Research Article  Open Access
Xiao Zhang, Guorui Zhao, "Taking a ClosedBook Examination: Decoupling KBBased Inference by Virtual Hypothesis for Answering RealWorld Questions", Computational Intelligence and Neuroscience, vol. 2021, Article ID 6689740, 9 pages, 2021. https://doi.org/10.1155/2021/6689740
Taking a ClosedBook Examination: Decoupling KBBased Inference by Virtual Hypothesis for Answering RealWorld Questions
Abstract
Complex question answering in real world is a comprehensive and challenging task due to its demand for deeper question understanding and deeper inference. Information retrieval is a common solution and easy to implement, but it cannot answer questions which need longdistance dependencies across multiple documents. Knowledge base (KB) organizes information as a graph, and KBbased inference can employ logic formulas or knowledge embeddings to capture such longdistance semantic associations. However, KBbased inference has not been applied to realworld question answering well, because there are gaps among natural language, complex semantic structure, and appropriate hypothesis for inference. We propose decoupling KBbased inference by transforming a question into a highlevel triplet in the KB, which makes it possible to apply KBbased inference methods to answer complex questions. In addition, we create a specialized question answering dataset only for inference, and our method is proved to be effective by conducting experiments on both AI2 Science Questions dataset and ours.
1. Introduction
Teaching machines to answer complex questions like human beings is a very challenging task at the intersection of nature language processing (NLP), information retrieval (IR), and artificial intelligence (AI), which mainly needs three techniques, i.e., question understanding, answer retrieval, and inference. There are three subtasks specifically to evaluate the corresponding techniques: Question Answering over Knowledge Base (KBQA) is a typical task to evaluate question understanding; Text Retrieval Question Answering (TREC QA) and Reading Comprehension (RC) are good tasks to evaluate answer retrieval and answer selection; Link Prediction and Knowledge Base Completion (KBC) are traditional tasks to evaluate inference.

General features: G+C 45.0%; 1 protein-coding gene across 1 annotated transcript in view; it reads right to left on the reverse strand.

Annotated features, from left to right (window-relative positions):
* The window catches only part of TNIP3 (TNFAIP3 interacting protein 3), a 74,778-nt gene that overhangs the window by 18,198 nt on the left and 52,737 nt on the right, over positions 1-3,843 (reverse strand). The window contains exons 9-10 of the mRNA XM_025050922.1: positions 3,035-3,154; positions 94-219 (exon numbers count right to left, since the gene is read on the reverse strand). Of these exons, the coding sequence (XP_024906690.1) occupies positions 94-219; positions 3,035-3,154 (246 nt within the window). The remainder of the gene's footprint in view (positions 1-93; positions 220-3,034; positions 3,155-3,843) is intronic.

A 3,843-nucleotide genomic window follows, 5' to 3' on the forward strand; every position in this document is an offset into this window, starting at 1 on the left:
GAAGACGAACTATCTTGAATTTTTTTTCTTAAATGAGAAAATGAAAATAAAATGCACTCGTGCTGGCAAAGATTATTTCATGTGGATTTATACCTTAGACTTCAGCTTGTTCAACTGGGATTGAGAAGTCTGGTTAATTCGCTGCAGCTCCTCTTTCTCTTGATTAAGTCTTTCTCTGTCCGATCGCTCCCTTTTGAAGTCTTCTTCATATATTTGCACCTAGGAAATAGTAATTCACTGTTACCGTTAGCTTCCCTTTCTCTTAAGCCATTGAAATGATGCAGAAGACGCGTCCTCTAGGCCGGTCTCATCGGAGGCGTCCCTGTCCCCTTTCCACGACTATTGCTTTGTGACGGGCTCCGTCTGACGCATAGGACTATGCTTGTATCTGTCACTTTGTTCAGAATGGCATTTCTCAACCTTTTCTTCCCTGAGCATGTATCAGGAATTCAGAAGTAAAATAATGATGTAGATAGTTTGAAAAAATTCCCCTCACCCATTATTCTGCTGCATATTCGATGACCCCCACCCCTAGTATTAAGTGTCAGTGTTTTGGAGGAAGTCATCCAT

After achieving progress in these subtasks, researchers begin to turn their passion to more comprehensive and complex question answering (QA) tasks. Allen Institute for Artificial Intelligence (AI2) proposes a science test which is a realworld examination for elementary students and middle school students, and it is even viewed as a standardized measure of AI. An example question in a science test is shown as follows. Q1: Peach trees have sweetsmelling blossoms and produce rich fruit. What is the main purpose of the flowers of a peach tree? (Answer is A.)(A)To attract bees for pollination(B)To create flower arrangements(C)To protect the tree from disease(D)To feed migratory birds
Such complex questions are hardly solved by any single technique mentioned above, and it is also difficult to effectively combine these techniques, which makes the task far from solved.
Retrieval can get effect instantly on a question whose answer (or some keywords inside) is near the question in background corpus, and the method achieved the best performance on 8th Grade Science Challenge [1]. However, those methods can do nothing to a question whose answer does not occur in the same document with the question, and they cannot capture longdistance dependencies across documents which furnish evidence for choosing the answer. This limitation makes retrieval have little space to improve with fixed corpus. According to [2], 77% of questions need inference, and retrieval is not viewed as true artificial intelligence [1].
On the other hand, knowledge bases (KBs) are graphstructured background data which contain vast longdistance semantic associations. Inference on KB is expected to capture such longdistance semantics as evidence by logic formulas [3, 4] and knowledge graph embedding [5, 6], and it has been proven to be effective in link prediction on KB and KBC task. However, KBbased inference does not fit realworld QA well; there are two reasons:(1)There is a gap between a natural language question and the semantic structure in KBs. Semantic parsing is used to transform a natural language to the semantic structure on the KB; e.g., for Q1, the question is expected to be Purpose (Flower, X), and its correct answer is expected to be Attract (Flower, Bee) Do (Be, Pollination). However, it is difficult to obtain such precise structures, because the quality of semantic parsing is far from satisfactory [7].(2)Even if the question can be precisely transformed into a structure by semantic parsing, complex structure in KBs is not appropriate as a hypothesis for inference. In inference, a hypothesis is a candidate proposition which needs to be proven by evidence; e.g., we substitute X in Purpose (Flower, X) with the candidate answer (as Figure 1(a) shows), and the recursive structure can be viewed as the hypothesis for inference. However, formulas used to infer such a complex structure should have a form like R1 (X, Y) R2 (Y, Z) … Purpose (X, (Attract (X, Y) Do (Y, Z))), which is far from frequent in KBs and difficult to be found by formula learners.